It now looks likely that, unless the US Treasury blinks and makes public resources available to support a private take-over of Lehman brothers, the investment bank will have to file for bankruptcy.
The argument for putting public money into the rescue/take-over by JP Morgan Chase of Bear Stearns was that Bear Stearns was ‘too interconnected to fail’. As the smallest of the investment banks, its systemic significance was argued to derive from the damage that would be done to the rest of the financial system if Bear Stearns were to attempt a last-gasp escape from oblivion through a desperate fire sale of its illiquid assets. A vicious downward spiral of market illiquidity and funding illiquidity could have resulted, dragging down potentially viable financial institutions and causing unnecessary harm to the real economy.
Lehman Brothers is larger than Bear Stearns, so what’s different now?
One obvious difference is that since the demise of Bear Stearns in March, the Fed has created the Primary Dealer Credit Facility and the Term Securities Lending Facility. These facilities permit financially distressed primary dealer (both Bear and Lehman are/were primary dealers) to use illiquid collateral to borrow from the Fed (overnight Fed reserves in the case of the PDCF, up to a month Treasury Bills in the case of the TSLF). With these market support facilities in place, the threat of a fire-sale of illiquid assets is less daunting. The presence of a market maker of last resort makes it easier for the Fed, the other regulators and the Treasury, to let even household names in the banking world fail.
The second obvious difference is that since Bear Stearns crashed, the US Treasury has, through its de-facto nationalisation of Freddie and Fannie, taken an additional $1.7 trillion of debt on its balance sheet, as well as a $3.7 trillion exposure to mortgage- and MBS-guarantees, with a fair value of around $350 bn. The mortgage and MBS assets the Treasury acquired in the deal should not be ignored, of course, but are subject to non-trivial default risk. In addition, the pressures from Congress are mounting already, for the Treasury to restructure these mortgages to minimise the hardship and financial discomfort of the mortgage borrowers. The argument (made by the Congressional leadership) that forgiving part of the mortgage debt (or equivalent measures) would actually increase the present discounted value of the cash flows the Treasury would derive from these mortgages is deeply suspect. I have never seen any evidence that subprime- and alt-A mortgage borrowers are in a debt-trap to such an extent and in such a way that Fannie and Freddie are on the wrong side of the mortgage debt Laffer curve, where the fair value of the debt would increase if part of the notional debt were foregiven.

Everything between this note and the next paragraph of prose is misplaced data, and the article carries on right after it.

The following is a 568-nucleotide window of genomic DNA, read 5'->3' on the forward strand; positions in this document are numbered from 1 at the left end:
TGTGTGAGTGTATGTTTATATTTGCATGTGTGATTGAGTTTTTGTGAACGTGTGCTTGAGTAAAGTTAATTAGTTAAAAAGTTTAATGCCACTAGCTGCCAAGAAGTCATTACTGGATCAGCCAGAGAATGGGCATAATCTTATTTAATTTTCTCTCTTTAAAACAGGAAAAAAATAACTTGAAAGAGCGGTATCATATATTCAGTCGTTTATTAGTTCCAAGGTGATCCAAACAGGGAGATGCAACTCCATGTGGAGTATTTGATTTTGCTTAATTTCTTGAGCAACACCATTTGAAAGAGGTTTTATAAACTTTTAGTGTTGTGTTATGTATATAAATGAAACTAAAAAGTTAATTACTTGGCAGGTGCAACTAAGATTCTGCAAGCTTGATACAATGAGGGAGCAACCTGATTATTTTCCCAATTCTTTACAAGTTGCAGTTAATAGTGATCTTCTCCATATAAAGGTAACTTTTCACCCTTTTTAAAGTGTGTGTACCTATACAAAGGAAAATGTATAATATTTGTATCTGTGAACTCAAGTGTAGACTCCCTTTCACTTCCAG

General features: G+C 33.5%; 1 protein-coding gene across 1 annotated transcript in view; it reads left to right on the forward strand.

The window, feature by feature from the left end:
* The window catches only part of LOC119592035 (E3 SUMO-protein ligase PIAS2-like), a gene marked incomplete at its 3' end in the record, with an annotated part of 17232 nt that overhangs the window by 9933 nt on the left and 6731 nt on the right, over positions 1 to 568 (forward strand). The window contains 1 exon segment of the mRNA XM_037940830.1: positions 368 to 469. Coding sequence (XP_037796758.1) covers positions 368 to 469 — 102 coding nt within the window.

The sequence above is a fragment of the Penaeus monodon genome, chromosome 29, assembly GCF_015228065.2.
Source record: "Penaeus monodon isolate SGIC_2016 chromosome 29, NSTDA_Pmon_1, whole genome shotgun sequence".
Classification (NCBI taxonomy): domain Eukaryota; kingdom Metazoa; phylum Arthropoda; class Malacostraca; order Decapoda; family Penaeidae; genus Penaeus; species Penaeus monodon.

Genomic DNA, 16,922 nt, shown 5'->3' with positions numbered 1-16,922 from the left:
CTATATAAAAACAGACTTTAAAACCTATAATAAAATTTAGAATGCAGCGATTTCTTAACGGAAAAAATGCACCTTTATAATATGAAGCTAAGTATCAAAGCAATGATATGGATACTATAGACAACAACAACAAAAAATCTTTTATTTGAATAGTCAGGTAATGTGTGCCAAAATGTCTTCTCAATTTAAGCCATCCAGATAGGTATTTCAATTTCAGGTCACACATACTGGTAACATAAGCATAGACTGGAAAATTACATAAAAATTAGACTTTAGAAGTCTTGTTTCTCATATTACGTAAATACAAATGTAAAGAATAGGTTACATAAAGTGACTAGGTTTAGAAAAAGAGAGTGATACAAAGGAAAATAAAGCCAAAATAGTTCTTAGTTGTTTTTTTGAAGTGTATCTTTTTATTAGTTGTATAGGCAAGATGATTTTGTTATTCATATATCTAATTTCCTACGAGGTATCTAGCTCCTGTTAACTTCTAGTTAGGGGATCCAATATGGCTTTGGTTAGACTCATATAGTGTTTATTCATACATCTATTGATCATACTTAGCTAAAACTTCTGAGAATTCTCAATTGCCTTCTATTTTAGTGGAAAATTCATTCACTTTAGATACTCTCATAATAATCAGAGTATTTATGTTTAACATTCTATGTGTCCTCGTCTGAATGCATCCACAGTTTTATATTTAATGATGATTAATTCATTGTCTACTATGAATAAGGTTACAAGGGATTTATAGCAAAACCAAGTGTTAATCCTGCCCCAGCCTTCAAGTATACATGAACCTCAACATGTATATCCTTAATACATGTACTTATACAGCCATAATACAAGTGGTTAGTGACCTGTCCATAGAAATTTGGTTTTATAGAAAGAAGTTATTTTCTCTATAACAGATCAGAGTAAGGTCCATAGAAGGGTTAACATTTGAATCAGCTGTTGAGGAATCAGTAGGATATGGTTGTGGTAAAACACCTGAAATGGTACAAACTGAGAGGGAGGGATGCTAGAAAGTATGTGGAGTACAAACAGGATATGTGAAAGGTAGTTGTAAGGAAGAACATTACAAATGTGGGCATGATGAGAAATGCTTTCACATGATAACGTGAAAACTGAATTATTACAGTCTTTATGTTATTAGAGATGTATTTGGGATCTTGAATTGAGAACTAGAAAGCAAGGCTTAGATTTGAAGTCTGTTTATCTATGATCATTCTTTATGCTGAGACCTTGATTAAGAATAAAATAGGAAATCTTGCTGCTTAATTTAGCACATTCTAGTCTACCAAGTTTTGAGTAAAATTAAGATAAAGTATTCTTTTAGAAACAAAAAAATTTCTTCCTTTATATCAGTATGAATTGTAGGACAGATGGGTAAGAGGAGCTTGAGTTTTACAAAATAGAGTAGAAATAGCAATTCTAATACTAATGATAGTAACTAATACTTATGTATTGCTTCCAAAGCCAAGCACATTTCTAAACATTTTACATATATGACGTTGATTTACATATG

If the US Treasury, either directly or indirectly (say, through the kind of off-balance-sheet vehicle created by the Fed for $30bn of Bear Stearns’ most toxic assets) were to offer financial support for a rescue of Lehman or for any other investment bank (or commercial bank, for that matter), the floodgates could open and the fiscal-financial position of the US Federal government could be materially affected. Japan not that long ago shared a sovereign credit rating with Botswana. A trillion here, a trillion there and the US Federal debt could lose its triple-A rating.
Another explanation is that the argument in support of the Bear Stearns bail out is wrong, or at any rate is no longer considered true in the US Treasury. If an investment bank is like any other business with a comparable value added, and if the size of an institution’s balance sheet, or the magnitude of its exposure in the contingent claims markets (including the CDS markets), are not the right metrics for the damage to the financial intermediation process and to the real economy that would be caused by the bankruptcy of the institution, then there is no argument for tax payer support for Bear Stearns, Lehman or any other (investment) bank. Or at any rate, no stronger argument than for the tax payer to support US automobile manufacturers, steel manufacturers or manufacturers of garden gnomes threatened with bankruptcy.
We may have a test as early as tomorrow morning (Tuesday, 15 September 2005), of whether there are signficant systemic externalities from the failure of a household-name investment bank. I am optimistic that investment banks will turn out to be more like normal businesses than like the negative-externalities-on-steroids painted by the Fed and the Treasury during the Bear Stearns rescue. The frantic attempts by the Fed and the Treasury to broker a private sector rescue/takeover of Lehman sugggest that the monetary and fiscal authorities are not too confident that a household-name investment bank can fail without causing signficant systemic damage. If that is indeed the case, one wonders why, six months after Bear Stearns went belly-up, there still is no special resolution regime (SRR) for investment banks, along the lines of the SRR for commercial banks admininstered by the FIDC and the SRR for Fannie and Freddie admininstered by the Federal Housing Finance Agency (FHFA, the regulator of the GSEs). The Treasury and the US Congress have much to answer for.